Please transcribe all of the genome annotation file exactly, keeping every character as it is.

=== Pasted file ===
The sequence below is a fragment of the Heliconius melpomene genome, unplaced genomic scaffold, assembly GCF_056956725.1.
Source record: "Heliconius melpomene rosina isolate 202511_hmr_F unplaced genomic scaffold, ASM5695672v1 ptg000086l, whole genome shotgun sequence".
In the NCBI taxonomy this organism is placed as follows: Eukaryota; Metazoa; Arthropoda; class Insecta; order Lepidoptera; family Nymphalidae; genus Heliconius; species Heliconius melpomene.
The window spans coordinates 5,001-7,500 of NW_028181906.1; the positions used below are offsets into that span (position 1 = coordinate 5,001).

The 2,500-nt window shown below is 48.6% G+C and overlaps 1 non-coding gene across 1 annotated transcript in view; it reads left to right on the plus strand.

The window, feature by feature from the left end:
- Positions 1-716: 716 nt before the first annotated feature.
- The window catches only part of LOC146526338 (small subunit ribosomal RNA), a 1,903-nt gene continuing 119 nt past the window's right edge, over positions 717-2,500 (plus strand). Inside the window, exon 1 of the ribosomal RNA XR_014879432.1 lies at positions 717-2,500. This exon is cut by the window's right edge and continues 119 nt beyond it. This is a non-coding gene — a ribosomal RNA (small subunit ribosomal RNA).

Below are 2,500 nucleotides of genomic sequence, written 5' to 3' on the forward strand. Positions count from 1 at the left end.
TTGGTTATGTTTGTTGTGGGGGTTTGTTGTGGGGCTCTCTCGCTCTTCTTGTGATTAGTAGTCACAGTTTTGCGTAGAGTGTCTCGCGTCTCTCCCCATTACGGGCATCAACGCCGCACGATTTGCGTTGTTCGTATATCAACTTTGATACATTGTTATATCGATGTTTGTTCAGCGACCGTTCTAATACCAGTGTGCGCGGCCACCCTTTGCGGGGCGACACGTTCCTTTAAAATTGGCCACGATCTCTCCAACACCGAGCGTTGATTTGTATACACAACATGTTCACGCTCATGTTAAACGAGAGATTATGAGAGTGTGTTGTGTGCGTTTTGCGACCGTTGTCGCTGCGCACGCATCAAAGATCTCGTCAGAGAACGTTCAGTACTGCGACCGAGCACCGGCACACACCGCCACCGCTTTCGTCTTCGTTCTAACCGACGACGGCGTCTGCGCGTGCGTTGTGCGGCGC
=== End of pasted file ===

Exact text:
The sequence below is a fragment of the Heliconius melpomene genome, unplaced genomic scaffold, assembly GCF_056956725.1.
Source record: "Heliconius melpomene rosina isolate 202511_hmr_F unplaced genomic scaffold, ASM5695672v1 ptg000086l, whole genome shotgun sequence".
In the NCBI taxonomy this organism is placed as follows: Eukaryota; Metazoa; Arthropoda; class Insecta; order Lepidoptera; family Nymphalidae; genus Heliconius; species Heliconius melpomene.
The window spans coordinates 5,001-7,500 of NW_028181906.1; the positions used below are offsets into that span (position 1 = coordinate 5,001).

The 2,500-nt window shown below is 48.6% G+C and overlaps 1 non-coding gene across 1 annotated transcript in view; it reads left to right on the plus strand.

The window, feature by feature from the left end:
- Positions 1-716: 716 nt before the first annotated feature.
- The window catches only part of LOC146526338 (small subunit ribosomal RNA), a 1,903-nt gene continuing 119 nt past the window's right edge, over positions 717-2,500 (plus strand). Inside the window, exon 1 of the ribosomal RNA XR_014879432.1 lies at positions 717-2,500. This exon is cut by the window's right edge and continues 119 nt beyond it. This is a non-coding gene — a ribosomal RNA (small subunit ribosomal RNA).

Below are 2,500 nucleotides of genomic sequence, written 5' to 3' on the forward strand. Positions count from 1 at the left end.
TTGGTTATGTTTGTTGTGGGGGTTTGTTGTGGGGCTCTCTCGCTCTTCTTGTGATTAGTAGTCACAGTTTTGCGTAGAGTGTCTCGCGTCTCTCCCCATTACGGGCATCAACGCCGCACGATTTGCGTTGTTCGTATATCAACTTTGATACATTGTTATATCGATGTTTGTTCAGCGACCGTTCTAATACCAGTGTGCGCGGCCACCCTTTGCGGGGCGACACGTTCCTTTAAAATTGGCCACGATCTCTCCAACACCGAGCGTTGATTTGTATACACAACATGTTCACGCTCATGTTAAACGAGAGATTATGAGAGTGTGTTGTGTGCGTTTTGCGACCGTTGTCGCTGCGCACGCATCAAAGATCTCGTCAGAGAACGTTCAGTACTGCGACCGAGCACCGGCACACACCGCCACCGCTTTCGTCTTCGTTCTAACCGACGACGGCGTCTGCGCGTGCGTTGTGCGGCGC